I am trying to calculate the spectrogram out of <code>.wav</code> files using Python. In an effort to do so, I am following the instructions that could be found <a href="https://haythamfayek.com/2016/04/21/speech-processing-for-machine-learning.html" target="_blank">in here</a>. I am firstly read <code>.wav</code> files using librosa library. The code found in the link works properly. That code is:
I am trying to calculate the spectrogram out of
.wav files using Python. In an effort to do so, I am following the instructions that could be found in here. I am firstly read
.wav files using librosa library. The code found in the link works properly. That code is:
sig, rate = librosa.load(file, sr = None) sig = buf_to_int(sig, n_bytes=2) spectrogram = sig2spec(rate, sig)
And the function sig2spec:
def sig2spec(signal, sample_rate):
Read the file.
sample_rate, signal = scipy.io.wavfile.read(filename)
signal = signal[0:int(1.5 * sample_rate)] # Keep the first 3.5 seconds
Pre-emphasis step: Amplification of the high frequencies (HF)
(1) balance the frequency spectrum since HF usually have smaller magnitudes compared to LF
(2) avoid numerical problems during the Fourier transform operation and
(3) may also improve the Signal-to-Noise Ratio (SNR).
pre_emphasis = 0.97 emphasized_signal = numpy.append(signal, signal[1:] - pre_emphasis * signal[:-1])
Consequently, we split the signal into short time windows. We can safely make the assumption that
an audio signal is stationary over a small short period of time. Those windows size are balanced from the
parameter called frame_size, while the overlap between consecutive windows is controlled from the
frame_size = 0.025 frame_stride = 0.01 frame_length, frame_step = frame_size * sample_rate, frame_stride * sample_rate # Convert from seconds to samples signal_length = len(emphasized_signal) frame_length = int(round(frame_length)) frame_step = int(round(frame_step)) num_frames = int(numpy.ceil(float(numpy.abs(signal_length - frame_length)) / frame_step))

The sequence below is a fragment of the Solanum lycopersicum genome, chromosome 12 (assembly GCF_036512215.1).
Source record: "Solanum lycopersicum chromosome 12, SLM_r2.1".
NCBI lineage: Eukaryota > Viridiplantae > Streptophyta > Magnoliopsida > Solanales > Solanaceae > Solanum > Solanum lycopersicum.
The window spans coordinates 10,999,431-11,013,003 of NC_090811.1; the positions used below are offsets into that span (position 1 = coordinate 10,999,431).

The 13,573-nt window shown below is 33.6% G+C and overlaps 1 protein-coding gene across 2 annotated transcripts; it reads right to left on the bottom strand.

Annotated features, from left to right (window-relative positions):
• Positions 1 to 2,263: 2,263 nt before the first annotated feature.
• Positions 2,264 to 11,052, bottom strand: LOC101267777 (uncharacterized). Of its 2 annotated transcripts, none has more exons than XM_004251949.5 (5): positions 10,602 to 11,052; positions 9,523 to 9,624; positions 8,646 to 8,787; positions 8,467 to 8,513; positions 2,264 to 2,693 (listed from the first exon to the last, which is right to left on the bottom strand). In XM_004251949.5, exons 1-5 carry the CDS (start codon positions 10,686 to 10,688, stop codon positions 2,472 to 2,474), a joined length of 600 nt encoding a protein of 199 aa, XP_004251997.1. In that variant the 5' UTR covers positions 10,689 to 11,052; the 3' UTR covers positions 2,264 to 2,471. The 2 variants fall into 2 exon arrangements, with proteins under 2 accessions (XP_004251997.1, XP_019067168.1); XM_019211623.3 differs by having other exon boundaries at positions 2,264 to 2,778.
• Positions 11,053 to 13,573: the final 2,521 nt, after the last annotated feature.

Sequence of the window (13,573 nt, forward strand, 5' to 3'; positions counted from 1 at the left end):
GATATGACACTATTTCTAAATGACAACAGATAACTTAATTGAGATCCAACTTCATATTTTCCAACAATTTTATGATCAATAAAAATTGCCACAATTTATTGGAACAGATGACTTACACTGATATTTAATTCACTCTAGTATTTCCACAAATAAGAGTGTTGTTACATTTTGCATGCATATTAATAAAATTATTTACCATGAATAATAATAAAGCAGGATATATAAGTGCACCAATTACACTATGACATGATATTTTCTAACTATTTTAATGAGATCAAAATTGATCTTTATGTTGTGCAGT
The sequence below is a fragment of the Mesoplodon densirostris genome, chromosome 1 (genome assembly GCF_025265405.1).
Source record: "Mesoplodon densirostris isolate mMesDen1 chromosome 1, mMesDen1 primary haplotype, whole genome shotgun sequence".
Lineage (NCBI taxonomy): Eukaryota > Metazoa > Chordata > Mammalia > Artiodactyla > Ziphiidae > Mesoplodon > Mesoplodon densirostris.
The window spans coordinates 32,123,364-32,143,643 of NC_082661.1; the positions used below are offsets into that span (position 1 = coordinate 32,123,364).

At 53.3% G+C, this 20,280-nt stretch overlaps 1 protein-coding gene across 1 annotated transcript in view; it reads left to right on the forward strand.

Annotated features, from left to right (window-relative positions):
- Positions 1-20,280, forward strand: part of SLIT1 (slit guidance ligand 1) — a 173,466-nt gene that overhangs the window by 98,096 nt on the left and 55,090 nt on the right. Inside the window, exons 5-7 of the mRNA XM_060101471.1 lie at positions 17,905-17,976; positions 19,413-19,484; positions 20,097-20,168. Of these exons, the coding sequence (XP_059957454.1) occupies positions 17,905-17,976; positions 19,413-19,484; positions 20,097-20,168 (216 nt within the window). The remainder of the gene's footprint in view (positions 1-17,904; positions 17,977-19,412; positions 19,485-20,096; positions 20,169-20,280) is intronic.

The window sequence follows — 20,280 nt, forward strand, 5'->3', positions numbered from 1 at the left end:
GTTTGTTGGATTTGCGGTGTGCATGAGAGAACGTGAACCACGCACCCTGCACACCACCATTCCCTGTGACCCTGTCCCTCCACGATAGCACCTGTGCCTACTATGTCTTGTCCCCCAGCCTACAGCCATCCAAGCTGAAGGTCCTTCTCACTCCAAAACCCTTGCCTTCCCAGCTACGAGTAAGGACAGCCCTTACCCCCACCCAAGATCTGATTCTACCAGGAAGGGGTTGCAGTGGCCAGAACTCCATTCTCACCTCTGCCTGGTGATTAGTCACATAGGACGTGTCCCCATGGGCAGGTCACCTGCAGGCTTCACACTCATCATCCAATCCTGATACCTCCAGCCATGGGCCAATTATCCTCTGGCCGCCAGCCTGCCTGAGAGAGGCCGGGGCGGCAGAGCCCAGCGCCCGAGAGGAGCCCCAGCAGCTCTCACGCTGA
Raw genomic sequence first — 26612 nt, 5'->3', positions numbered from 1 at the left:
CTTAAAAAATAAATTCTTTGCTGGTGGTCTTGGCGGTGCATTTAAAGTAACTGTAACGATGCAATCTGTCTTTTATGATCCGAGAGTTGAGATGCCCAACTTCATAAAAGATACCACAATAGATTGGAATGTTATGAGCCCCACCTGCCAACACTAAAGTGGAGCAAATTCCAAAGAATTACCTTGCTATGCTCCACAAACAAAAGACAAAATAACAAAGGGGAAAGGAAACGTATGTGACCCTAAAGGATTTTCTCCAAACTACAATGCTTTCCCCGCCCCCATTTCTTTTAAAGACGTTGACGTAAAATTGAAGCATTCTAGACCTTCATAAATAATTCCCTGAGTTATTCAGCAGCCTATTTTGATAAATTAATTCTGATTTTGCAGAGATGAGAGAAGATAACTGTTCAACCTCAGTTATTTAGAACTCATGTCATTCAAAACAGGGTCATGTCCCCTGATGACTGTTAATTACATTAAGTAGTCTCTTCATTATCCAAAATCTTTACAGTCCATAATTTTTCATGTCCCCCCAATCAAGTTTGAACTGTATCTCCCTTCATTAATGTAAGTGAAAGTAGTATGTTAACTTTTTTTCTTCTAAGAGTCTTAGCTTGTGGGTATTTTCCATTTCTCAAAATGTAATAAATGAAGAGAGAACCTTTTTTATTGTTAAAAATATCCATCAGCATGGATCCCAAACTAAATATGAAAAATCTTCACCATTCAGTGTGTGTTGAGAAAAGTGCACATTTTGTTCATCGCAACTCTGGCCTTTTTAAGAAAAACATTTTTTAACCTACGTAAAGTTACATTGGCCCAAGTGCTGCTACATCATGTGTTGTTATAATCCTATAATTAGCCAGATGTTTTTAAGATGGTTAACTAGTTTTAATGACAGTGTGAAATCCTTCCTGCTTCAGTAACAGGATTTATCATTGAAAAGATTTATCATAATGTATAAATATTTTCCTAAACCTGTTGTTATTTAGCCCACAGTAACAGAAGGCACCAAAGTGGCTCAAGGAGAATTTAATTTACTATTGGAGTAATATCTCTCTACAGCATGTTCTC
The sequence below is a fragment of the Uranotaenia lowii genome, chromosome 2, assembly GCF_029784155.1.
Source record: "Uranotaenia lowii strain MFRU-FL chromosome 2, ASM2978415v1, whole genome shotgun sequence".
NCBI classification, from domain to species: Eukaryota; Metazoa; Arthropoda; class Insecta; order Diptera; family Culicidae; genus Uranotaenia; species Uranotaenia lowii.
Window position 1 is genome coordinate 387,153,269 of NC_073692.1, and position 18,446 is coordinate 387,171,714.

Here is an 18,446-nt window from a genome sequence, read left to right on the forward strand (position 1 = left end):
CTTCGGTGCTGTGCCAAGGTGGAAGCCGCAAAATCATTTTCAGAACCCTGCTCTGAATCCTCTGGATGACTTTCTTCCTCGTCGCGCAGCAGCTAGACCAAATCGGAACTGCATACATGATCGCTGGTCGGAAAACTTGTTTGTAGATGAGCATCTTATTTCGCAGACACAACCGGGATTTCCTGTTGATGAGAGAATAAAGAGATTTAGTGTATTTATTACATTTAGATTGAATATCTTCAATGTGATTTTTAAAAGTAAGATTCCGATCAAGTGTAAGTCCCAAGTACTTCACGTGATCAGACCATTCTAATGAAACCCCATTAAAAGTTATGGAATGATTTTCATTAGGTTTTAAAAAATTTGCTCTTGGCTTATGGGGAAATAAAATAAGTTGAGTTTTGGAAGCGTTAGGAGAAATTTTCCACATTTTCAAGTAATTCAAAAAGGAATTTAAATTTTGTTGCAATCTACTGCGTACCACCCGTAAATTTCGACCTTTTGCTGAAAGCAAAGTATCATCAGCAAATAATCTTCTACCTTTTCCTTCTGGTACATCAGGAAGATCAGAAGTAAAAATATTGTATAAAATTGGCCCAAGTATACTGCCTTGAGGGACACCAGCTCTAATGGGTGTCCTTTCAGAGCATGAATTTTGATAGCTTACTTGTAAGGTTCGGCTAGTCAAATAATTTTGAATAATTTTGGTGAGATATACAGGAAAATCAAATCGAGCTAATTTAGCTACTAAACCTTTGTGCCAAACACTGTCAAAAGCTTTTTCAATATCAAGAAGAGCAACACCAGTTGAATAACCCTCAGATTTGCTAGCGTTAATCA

Make sure that we have at least 1 frame
pad_signal_length = num_frames * frame_step + frame_length z = numpy.zeros((pad_signal_length - signal_length)) pad_signal = numpy.append(emphasized_signal, z)
Pad Signal to make sure that all frames have equal
number of samples without truncating any samples from the original signal
indices = numpy.tile(numpy.arange(0, frame_length), (num_frames, 1))
+ numpy.tile(numpy.arange(0, num_frames * frame_step, frame_step), (frame_length, 1)).T
frames = pad_signal[indices.astype(numpy.int32, copy=False)]
Apply hamming windows. The rationale behind that is the assumption made by the FFT that the data
is infinite and to reduce spectral leakage.
frames *= numpy.hamming(frame_length)
Fourier-Transform and Power Spectrum
nfft = 2048 mag_frames = numpy.absolute(numpy.fft.rfft(frames, nfft)) # Magnitude of the FFT pow_frames = ((1.0 / nfft) * (mag_frames ** 2)) # Power Spectrum
Transform the FFT to MEL scale
nfilt = 40 low_freq_mel = 0 high_freq_mel = (2595 * numpy.log10(1 + (sample_rate / 2) / 700)) # Convert Hz to Mel mel_points = numpy.linspace(low_freq_mel, high_freq_mel, nfilt + 2) # Equally spaced in Mel scale hz_points = (700 * (10 ** (mel_points / 2595) - 1)) # Convert Mel to Hz bin = numpy.floor((nfft + 1) * hz_points / sample_rate)
fbank = numpy.zeros((nfilt, int(numpy.floor(nfft / 2 + 1)))) for m in range(1, nfilt + 1): f_m_minus = int(bin[m - 1]) # left f_m = int(bin[m]) # center f_m_plus = int(bin[m + 1]) # right
for k in range(f_m_minus, f_m): fbank[m - 1, k] = (k - bin[m - 1]) / (bin[m] - bin[m - 1]) for k in range(f_m, f_m_plus): fbank[m - 1, k] = (bin[m + 1] - k) / (bin[m + 1] - bin[m])
filter_banks = numpy.dot(pow_frames, fbank.T) filter_banks = numpy.where(filter_banks == 0, numpy.finfo(float).eps, filter_banks) # Numerical Stability filter_banks = 20 * numpy.log10(filter_banks) # dB
return (filter_banks/ np.amax(filter_banks))*255
I can produce images that look like:
However, in some cases my spectrogram looks like:
Something really weird is happening since at the beginning of the signal there are some blue stripes in the images that I do not understand if they really mean something or there is an error when calculating the spectrogram. I guess the issue is related to normalization, but I am not sure what is exactly.
EDIT: I tried to use the recommended librosa from the library:
sig, rate = librosa.load("audio.wav", sr = None) spectrogram = librosa.feature.melspectrogram(y=sig, sr=rate) spec_shape = spectrogram.shape fig = plt.figure(figsize=(spec_shape), dpi=5) lidis.specshow(spectrogram.T, cmap=cm.jet) plt.tight_layout() plt.savefig("spec.jpg")
The spec now is almost everywhere dark blue:
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